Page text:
I am sitting in the office of a Polarion customer when he drops a binder that contains over 1,200 pages on the desk. The sound it made was so loud, it startled me in my chair. “That is One Test!” he said with a smirk. As I lifted the monstrous document and leafed through page after page, I was amazed at the detail of the instructions, the explanation of the test environment, and the 10,000+ lines of test measurements. That one test cost $7,000US just to produce the test case, and another $45,000US each time the test was run.
This customer manufactures surgical equipment.
My name is David Merrill, and I am a System Engineer. Far and away for me, the coolest aspect about working for Polarion are the opportunities that I have to work with our customers. The Medical Devices field is on the cutting edge of surgical equipment, biomedical monitoring, therapies for neurological impairments like epilepsy, rehabilitation equipment for spinal cord injuries, and much, much more.
Medical Devices and their manufacture are perhaps the most challenging applications of Mechatronics — they are a highly complex convergence of Mechanical, Electrical, Software, and Human Resource disciplines into the lucrative arenas of modern medicine. The successes and innovations of these devices save lives and make headline news. However, device failures are notoriously public, and often result in injury or the loss of life, decreased corporate revenue, and endless costs in civil litigation.
Remember that one test? It was just one of many safety validations to ensure that the equipment meets the necessary safety requirements that customer has approved for that surgical device. The Design and Process Controls dictated by such regulatory bodies as the US FDA, IEC, and ISO exist to prevent such failures and ensure that the product development process follows the best practices of the industry — each time, every time.
This blog is intended to be an evolution in discussion of the challenges of Risk Management in accordance with EN ISO-14971, and the solutions that we can reach by configuring Polarion to meet those challenges.
Risk Management in Antiquity
The concept of Risk Management is not a new one, by any means. In fact, if we go back to Hippocrates, perhaps history’s preeminent physician and medical device manufacturer, we often think of a term attributed to the Hippocratic Oath, “First do no harm.” I was surprised to learn that such wording does not show up in the oath at all; it was coined by the Roman physician, Galen, as “Primum non nocere.” Beyond the famous oath, in his writings “Of the Epidemics,” he wrote,
“The physician must be able to tell the antecedents, know the present, and foretell the future — must mediate these things, and have two special objects in view with regard to disease, namely, to do good or to do no harm.”
As I mentioned, Hippocrates was more than just a physician, he also manufactured Medical Devices. Here is a picture of the famous “Hippocratic Bench”:
I have to wonder though, since this looks more like an instrument of medieval torture than it does a healing device, did Hippocrates follow his own process of examining antecedent, present, and future good — and weigh it against the potential harm that might come in the misuse, malfunction, or unintended consequences of his bench?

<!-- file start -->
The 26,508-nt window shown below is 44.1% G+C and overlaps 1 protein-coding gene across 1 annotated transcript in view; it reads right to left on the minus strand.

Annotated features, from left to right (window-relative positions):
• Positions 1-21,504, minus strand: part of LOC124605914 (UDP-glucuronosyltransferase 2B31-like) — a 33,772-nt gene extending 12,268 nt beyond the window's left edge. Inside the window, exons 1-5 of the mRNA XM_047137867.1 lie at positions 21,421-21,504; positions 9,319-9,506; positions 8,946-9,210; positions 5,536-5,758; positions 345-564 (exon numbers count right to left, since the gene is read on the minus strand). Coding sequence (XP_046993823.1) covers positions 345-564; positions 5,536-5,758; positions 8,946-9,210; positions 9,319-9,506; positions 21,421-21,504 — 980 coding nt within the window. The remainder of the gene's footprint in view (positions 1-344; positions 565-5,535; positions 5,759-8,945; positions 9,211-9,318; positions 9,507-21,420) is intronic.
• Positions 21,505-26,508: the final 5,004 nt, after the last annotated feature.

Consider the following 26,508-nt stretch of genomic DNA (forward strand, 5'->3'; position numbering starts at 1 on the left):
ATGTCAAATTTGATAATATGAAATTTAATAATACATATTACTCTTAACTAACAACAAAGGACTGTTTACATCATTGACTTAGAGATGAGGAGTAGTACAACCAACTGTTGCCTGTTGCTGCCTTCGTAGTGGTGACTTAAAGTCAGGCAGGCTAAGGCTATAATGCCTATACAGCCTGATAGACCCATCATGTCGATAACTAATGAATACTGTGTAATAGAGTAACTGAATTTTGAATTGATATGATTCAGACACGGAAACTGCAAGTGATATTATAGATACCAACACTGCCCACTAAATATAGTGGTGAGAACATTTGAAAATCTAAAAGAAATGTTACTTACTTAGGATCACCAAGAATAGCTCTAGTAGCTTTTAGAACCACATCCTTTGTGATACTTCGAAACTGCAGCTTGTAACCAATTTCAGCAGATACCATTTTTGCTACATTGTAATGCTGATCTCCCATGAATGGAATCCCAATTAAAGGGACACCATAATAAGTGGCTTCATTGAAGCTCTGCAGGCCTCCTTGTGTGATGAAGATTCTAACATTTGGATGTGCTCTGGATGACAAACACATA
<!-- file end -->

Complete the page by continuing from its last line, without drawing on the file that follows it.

ISO-14971 Risk Management
Risk Management implies much more than mere analysis of risk, and because we, the public, depend on the superlative potential of emerging medical technologies, ISO-14971 has been created to define how companies must create and follow a Risk Management process, which includes:
Analyzing any and all applicable Harms and Hazards
Taking Actions to Mitigate, Control or Eliminate the Hazards
Documenting Residual Risk and Instructions to Medical Professionals and Users
The ISO standard reminds me that this Risk Management applies to every phase of the device: Design, Manufacturing Process, Shipping, Usage, and Disposal. Polarion ALM offers a unique solution to those companies to place all the information in a central repository, where all stakeholders have transparent access to the data, and can confirm its efficacy.
The “Good” to Come
Whether you are designing a new medical device and looking for a system to provide you the ability to bring it to the market quickly; whether you want to be sure that you can survive FDA audits, avoid the liability of device Hazards, reuse expensive test cases, and eliminate the 5 Kg Test Case (Digital Test Cases are so much lighter); or simply ensure you bring a safe, high-quality Medical Device to the market, stay tuned to this blog.
We will see how you can model your best practices for Risk Management and store it all in an ISO-14971 mandated “Risk Management File.”We will publish a Polarion template to allow you to “plug in” key elements of ISO-14971 Harm and Hazard analysis, and link mitigating actions to your new and existing Polarion product development projects with traceability that is always on, always available.
For more information, please visit our Medical Device Solutions web page. You will also be able to download our medical whitepapers: “Polarion FDA 21 CFR Part 820 Full Compliance” and “Polarion FDA 21 CFR Part 11 Full Compliance.”
Stay tuned for part 2.